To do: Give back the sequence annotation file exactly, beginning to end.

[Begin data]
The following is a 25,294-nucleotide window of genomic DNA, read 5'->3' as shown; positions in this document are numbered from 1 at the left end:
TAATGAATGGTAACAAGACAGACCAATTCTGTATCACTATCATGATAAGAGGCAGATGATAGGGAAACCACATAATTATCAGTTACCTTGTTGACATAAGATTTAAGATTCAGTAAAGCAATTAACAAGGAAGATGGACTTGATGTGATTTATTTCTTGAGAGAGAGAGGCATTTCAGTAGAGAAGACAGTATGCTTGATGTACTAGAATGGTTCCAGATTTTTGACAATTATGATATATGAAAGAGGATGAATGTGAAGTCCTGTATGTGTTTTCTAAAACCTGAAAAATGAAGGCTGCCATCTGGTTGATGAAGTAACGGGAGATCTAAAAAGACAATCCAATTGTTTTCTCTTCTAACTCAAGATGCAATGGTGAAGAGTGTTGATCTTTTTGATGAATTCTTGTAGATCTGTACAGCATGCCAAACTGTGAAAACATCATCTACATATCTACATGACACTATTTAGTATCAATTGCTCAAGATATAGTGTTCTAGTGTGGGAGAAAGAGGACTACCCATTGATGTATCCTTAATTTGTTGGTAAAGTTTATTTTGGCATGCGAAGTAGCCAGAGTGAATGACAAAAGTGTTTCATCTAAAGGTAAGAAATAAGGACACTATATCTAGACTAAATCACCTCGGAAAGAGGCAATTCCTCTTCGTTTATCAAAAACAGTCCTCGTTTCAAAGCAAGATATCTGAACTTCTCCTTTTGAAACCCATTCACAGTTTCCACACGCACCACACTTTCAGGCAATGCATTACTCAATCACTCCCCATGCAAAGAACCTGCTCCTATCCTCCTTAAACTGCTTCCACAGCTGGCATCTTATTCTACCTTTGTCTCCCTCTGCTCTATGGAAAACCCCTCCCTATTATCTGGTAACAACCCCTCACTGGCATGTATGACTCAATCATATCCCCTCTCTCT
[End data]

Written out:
The following is a 25,294-nucleotide window of genomic DNA, read 5'->3' as shown; positions in this document are numbered from 1 at the left end:
TAATGAATGGTAACAAGACAGACCAATTCTGTATCACTATCATGATAAGAGGCAGATGATAGGGAAACCACATAATTATCAGTTACCTTGTTGACATAAGATTTAAGATTCAGTAAAGCAATTAACAAGGAAGATGGACTTGATGTGATTTATTTCTTGAGAGAGAGAGGCATTTCAGTAGAGAAGACAGTATGCTTGATGTACTAGAATGGTTCCAGATTTTTGACAATTATGATATATGAAAGAGGATGAATGTGAAGTCCTGTATGTGTTTTCTAAAACCTGAAAAATGAAGGCTGCCATCTGGTTGATGAAGTAACGGGAGATCTAAAAAGACAATCCAATTGTTTTCTCTTCTAACTCAAGATGCAATGGTGAAGAGTGTTGATCTTTTTGATGAATTCTTGTAGATCTGTACAGCATGCCAAACTGTGAAAACATCATCTACATATCTACATGACACTATTTAGTATCAATTGCTCAAGATATAGTGTTCTAGTGTGGGAGAAAGAGGACTACCCATTGATGTATCCTTAATTTGTTGGTAAAGTTTATTTTGGCATGCGAAGTAGCCAGAGTGAATGACAAAAGTGTTTCATCTAAAGGTAAGAAATAAGGACACTATATCTAGACTAAATCACCTCGGAAAGAGGCAATTCCTCTTCGTTTATCAAAAACAGTCCTCGTTTCAAAGCAAGATATCTGAACTTCTCCTTTTGAAACCCATTCACAGTTTCCACACGCACCACACTTTCAGGCAATGCATTACTCAATCACTCCCCATGCAAAGAACCTGCTCCTATCCTCCTTAAACTGCTTCCACAGCTGGCATCTTATTCTACCTTTGTCTCCCTCTGCTCTATGGAAAACCCCTCCCTATTATCTGGTAACAACCCCTCACTGGCATGTATGACTCAATCATATCCCCTCTCTCT